After film critic Leonard Maltin wrote his scathing review of the film Scarface in 1983, he came back with an addendum that expressed how surprised he was that the "skewed American dream" film, known for its gory violence and offensive language, became a cult classic.

Maltin must also be surprised that Scarface has sparked off two sequels in the form of video games in 2006.

It has been nine years since the Scarface franchise released a third video game, so CineFix, a popular YouTube channel, decided it's time to fill in the nine-year-old gaping hole with its own rendition of what Scarface would have been if it were made into a video game for the classic Nintendo Entertainment System (NES).

CineFix is best known for its 8-Bit Cinema series of three-minute video renditions of what popular films such as The Hobbit, Godzilla, and Sin City would have looked like as video games.

CineFix's version of Scarface is a side-scrolling combat game filled with pixelated tributes to the Brian De Palma classic, including references to memorable moments such as the savage dismemberment scene, "Say hello to my little friend," and the scene where Al Pacino's Tony Montana tried to seduce his boss's girlfriend, played by Michelle Pfeiffer, with his tongue.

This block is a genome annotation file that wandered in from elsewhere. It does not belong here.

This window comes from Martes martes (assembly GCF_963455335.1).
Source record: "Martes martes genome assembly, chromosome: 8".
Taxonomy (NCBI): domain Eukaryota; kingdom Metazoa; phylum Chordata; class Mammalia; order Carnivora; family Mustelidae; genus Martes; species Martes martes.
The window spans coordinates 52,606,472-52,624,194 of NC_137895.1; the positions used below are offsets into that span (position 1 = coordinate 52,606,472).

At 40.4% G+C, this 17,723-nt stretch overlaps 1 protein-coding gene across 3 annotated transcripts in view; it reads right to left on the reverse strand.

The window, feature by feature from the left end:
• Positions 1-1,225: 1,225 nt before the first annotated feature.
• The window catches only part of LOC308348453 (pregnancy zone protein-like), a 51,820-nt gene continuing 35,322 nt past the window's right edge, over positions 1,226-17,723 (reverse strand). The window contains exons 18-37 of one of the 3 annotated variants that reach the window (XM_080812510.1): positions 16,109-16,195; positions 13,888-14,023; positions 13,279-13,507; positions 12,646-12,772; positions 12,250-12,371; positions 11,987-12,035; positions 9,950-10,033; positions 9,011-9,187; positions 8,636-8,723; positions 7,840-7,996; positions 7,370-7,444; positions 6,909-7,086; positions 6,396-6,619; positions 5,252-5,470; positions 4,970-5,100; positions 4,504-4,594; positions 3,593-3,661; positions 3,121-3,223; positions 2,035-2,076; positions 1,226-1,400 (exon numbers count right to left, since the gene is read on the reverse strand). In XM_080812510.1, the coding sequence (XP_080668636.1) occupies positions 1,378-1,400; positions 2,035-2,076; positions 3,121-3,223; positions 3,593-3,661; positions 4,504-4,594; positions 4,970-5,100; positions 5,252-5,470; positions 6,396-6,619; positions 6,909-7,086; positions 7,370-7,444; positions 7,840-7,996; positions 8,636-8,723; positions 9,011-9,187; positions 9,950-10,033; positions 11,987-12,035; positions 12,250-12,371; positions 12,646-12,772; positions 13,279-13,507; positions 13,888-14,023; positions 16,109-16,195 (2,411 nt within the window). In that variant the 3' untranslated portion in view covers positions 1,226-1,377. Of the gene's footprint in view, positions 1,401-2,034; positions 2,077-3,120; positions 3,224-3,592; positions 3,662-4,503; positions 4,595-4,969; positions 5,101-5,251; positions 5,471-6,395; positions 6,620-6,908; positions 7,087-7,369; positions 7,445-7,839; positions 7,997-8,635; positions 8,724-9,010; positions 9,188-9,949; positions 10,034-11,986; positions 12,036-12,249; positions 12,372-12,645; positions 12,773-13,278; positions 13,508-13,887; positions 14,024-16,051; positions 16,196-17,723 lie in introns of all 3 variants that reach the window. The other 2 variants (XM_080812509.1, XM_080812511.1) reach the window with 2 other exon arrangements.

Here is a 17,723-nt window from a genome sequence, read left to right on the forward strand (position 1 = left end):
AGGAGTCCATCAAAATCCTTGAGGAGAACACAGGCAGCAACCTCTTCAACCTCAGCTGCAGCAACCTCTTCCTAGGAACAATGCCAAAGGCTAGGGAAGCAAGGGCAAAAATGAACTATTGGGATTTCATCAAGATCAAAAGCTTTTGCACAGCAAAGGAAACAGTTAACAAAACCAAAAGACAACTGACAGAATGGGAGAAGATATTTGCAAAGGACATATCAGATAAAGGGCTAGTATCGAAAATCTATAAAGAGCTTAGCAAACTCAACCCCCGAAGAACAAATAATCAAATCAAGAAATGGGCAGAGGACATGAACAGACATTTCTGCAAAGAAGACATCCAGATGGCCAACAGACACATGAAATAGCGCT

Of course, the video game isn't as loyal to the film and looks entirely different from what CineFix imagines. Scarface: The World is Yours by Sierra Entertainment, now Vivendi Universal, debuted for the PlayStation 2, Xbox 360, and PC in July 2006 and the Wii in May 2007. The game picks up from where the movie left off, but Tony Montana isn't dead. Instead, he kills his assassin and plots to recover the massive drug business he lost because of his addiction to cocaine.

At the time of its release, the game commanded a price of $40 for PC and $50 for the PS 2 and Xbox 360. There was also the option of purchasing a Collector's Edition, which included a map of the in-game world, a metal case, and a behind-the-scenes documentary. On Amazon, Scarface: The World is Yours, now published by Vivendi Universal, costs anywhere from $9 to $15. However, the last remaining copy of the game for the Xbox 360 is $110.

Back in 2006, the game was received well enough that it inspired another Scarface game. However, Scarface: Money. Power. Respect. garnered mixed to negative reviews and did not enjoy as much praise as Scarface: The World is Yours.

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